Uh, and a bunch of other cover ups
            Your child’s future was the first to go with budget cuts
            If you think that hurts them, wait, here comes the uppercut
            The school was garbage in the first place, that’s on the up and up

            Keep you at the bottom, but tease you with the upper crust
            You get it, then they move it, so you never keeping up enough
            If you turn on TV, all you see’s a bunch of what-the-fucks
            Dude is dating so-and-so, blabbering ’bout such and such

            And that ain’t Jersey Shore, homie that’s the news
            And these the same people supposedly telling us the truth
            Limbaugh is a racist, Glenn Beck is a racist
            Gaza Strip was getting bombed, Obama didn’t say shit

            That’s why I ain’t vote for him, next one either
            I’ma part of the problem, my problem is I’m peaceful
            And I believe in the people
            Yeah

            It’s so loud inside my head
            With words that I should have said
            As I drown in my regrets
            I can’t take back the words I never said

            Now we can say it ain’t our fault if we never heard it
            But if we know better, then we probably deserve it
            Jihad is not a holy war, where’s that in the worship?
            Murdering is not Islam, and you are not observant

            And you are not a Muslim
            Israel don’t take my side, ’cause look how far you’ve pushed them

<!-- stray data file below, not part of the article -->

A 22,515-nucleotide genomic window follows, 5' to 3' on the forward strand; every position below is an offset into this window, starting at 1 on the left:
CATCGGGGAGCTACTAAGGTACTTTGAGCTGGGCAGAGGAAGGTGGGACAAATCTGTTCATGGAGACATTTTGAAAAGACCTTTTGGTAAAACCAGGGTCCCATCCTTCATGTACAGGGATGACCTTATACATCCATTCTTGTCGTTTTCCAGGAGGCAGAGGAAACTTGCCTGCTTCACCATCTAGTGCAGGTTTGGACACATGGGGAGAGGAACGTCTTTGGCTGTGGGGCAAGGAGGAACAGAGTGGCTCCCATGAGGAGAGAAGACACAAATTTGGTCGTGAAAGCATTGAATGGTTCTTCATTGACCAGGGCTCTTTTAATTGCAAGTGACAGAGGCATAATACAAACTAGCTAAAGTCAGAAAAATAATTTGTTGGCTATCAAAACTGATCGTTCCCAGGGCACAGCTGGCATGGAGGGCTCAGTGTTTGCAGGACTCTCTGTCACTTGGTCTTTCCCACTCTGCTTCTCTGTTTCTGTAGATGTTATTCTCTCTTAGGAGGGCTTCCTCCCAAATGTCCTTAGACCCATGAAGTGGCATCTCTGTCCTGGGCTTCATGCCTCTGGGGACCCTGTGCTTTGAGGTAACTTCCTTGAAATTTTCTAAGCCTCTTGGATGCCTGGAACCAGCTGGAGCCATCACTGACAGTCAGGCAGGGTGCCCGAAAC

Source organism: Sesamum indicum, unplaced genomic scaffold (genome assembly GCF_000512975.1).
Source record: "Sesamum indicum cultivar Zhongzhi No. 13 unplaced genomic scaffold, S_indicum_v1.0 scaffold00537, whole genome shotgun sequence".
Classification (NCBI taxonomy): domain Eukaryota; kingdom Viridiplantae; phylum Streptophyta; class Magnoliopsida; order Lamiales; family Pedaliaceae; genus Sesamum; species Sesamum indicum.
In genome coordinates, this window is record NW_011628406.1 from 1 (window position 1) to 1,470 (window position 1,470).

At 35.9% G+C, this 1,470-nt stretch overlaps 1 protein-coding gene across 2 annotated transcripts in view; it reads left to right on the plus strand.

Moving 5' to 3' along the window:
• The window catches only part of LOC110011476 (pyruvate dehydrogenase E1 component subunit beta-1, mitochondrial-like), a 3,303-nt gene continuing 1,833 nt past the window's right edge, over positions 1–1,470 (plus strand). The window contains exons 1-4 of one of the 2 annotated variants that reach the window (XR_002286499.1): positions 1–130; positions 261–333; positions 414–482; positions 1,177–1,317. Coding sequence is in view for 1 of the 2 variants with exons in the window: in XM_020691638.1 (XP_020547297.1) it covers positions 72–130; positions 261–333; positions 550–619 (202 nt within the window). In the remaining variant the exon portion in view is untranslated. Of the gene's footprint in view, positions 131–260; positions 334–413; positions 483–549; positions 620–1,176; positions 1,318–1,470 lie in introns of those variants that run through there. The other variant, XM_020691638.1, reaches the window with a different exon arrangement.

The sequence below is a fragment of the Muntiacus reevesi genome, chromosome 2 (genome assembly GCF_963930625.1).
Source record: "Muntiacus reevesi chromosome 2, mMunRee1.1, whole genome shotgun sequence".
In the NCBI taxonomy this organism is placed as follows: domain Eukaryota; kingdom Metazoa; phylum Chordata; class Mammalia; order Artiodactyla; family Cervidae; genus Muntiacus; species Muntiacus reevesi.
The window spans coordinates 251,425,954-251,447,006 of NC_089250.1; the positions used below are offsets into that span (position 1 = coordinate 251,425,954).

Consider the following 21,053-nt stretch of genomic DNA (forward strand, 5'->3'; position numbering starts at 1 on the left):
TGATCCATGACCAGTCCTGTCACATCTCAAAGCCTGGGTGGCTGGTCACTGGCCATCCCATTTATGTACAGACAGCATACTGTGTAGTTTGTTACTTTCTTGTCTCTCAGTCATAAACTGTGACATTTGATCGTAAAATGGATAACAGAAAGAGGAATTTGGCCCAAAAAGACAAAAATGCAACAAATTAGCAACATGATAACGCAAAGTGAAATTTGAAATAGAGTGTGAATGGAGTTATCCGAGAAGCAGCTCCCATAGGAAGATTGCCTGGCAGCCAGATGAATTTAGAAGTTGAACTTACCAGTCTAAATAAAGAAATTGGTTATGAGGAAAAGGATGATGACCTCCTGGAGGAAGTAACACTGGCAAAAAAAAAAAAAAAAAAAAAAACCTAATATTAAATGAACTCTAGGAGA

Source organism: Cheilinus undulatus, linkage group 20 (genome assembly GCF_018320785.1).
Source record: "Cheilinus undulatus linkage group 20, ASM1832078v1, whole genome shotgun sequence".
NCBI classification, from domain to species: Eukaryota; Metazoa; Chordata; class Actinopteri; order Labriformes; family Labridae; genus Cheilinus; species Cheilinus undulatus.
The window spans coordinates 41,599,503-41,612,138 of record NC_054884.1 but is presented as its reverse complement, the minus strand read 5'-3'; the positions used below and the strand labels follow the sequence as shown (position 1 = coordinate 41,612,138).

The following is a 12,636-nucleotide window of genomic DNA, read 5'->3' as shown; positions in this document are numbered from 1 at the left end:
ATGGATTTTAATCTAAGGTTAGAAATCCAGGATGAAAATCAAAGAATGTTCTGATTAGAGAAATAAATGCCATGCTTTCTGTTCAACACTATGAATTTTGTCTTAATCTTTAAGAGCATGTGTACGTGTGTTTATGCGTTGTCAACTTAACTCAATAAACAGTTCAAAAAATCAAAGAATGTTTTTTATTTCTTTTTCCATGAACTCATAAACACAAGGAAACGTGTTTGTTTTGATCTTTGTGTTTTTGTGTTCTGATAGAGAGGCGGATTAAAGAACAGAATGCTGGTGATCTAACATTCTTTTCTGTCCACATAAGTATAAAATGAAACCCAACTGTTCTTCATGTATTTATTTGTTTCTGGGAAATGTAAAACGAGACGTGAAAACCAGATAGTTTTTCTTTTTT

Walk with me into the ghetto, this where all the kush went
            Complain about the liquor store, but what you drinking liquor for?

            Complain about the gloom, but when’d you pick a broom up?
            Just listening to Pac ain’t gon’ make it stop
            A rebel in your thoughts, ain’t gon’ make it halt
            If you don’t become an actor, you’ll never be a factor

            Pills with million side effects, take ‘em when the pain’s felt
            Wash them down with diet soda, killin’ off your brain cells
            Crooked banks around the world would gladly give a loan today
            So if you ever miss payment they can take your home away

            It’s so loud inside my head
            With words that I should have said
            As I drown in my regrets
            I can’t take back the words I never said, never said
            I can’t take back the words I never said

            I think that all the silence is worse than all the violence
            Fear is such a weak emotion, that’s why I despise it
            We scared of almost everything, afraid to even tell the truth
            So scared of what you think of me, I’m scared of even telling you

            Sometimes I’m like the only person I feel safe to tell it to
            I’m locked inside a cell in me, I know that there’s a jail in you
            Consider this your bailing out, so take a breath, inhale a few
            My screams is finally getting free, my thoughts is finally yelling through

            It’s so loud inside my head
            With words that I should have said
            As I drown in my regrets
            I can’t take back the words I never said

          • Tor Munkov
            January 22, 2013 at 3:52 am

            Lupe Fiasco Kicked Out of Obama Inauguration Event

            [Editor's note: This video link was removed from youtube]

            Self-Irony
            I often post in an oblique manner/I have a lack of comprehension of oblique posts

            Attempt to be Explicit
            I still don’t know what Tinsley is saying, but if I come back weeks later, I might understand it.

            Additional Irony
            I’m trapped in Kal-El’s Fortress of Solitude, within an ironohedron constructed using my own principles.

            Well played!

            At least I didn’t violate the NAP?

          • Tor Munkov
            January 22, 2013 at 9:21 am

            Hey Tinsley,

            Laigz just rhymes with Aigz.

            You wrote “If that didn’t gag you.”

            Somehow I read that to mean “gag” my responding to your posts!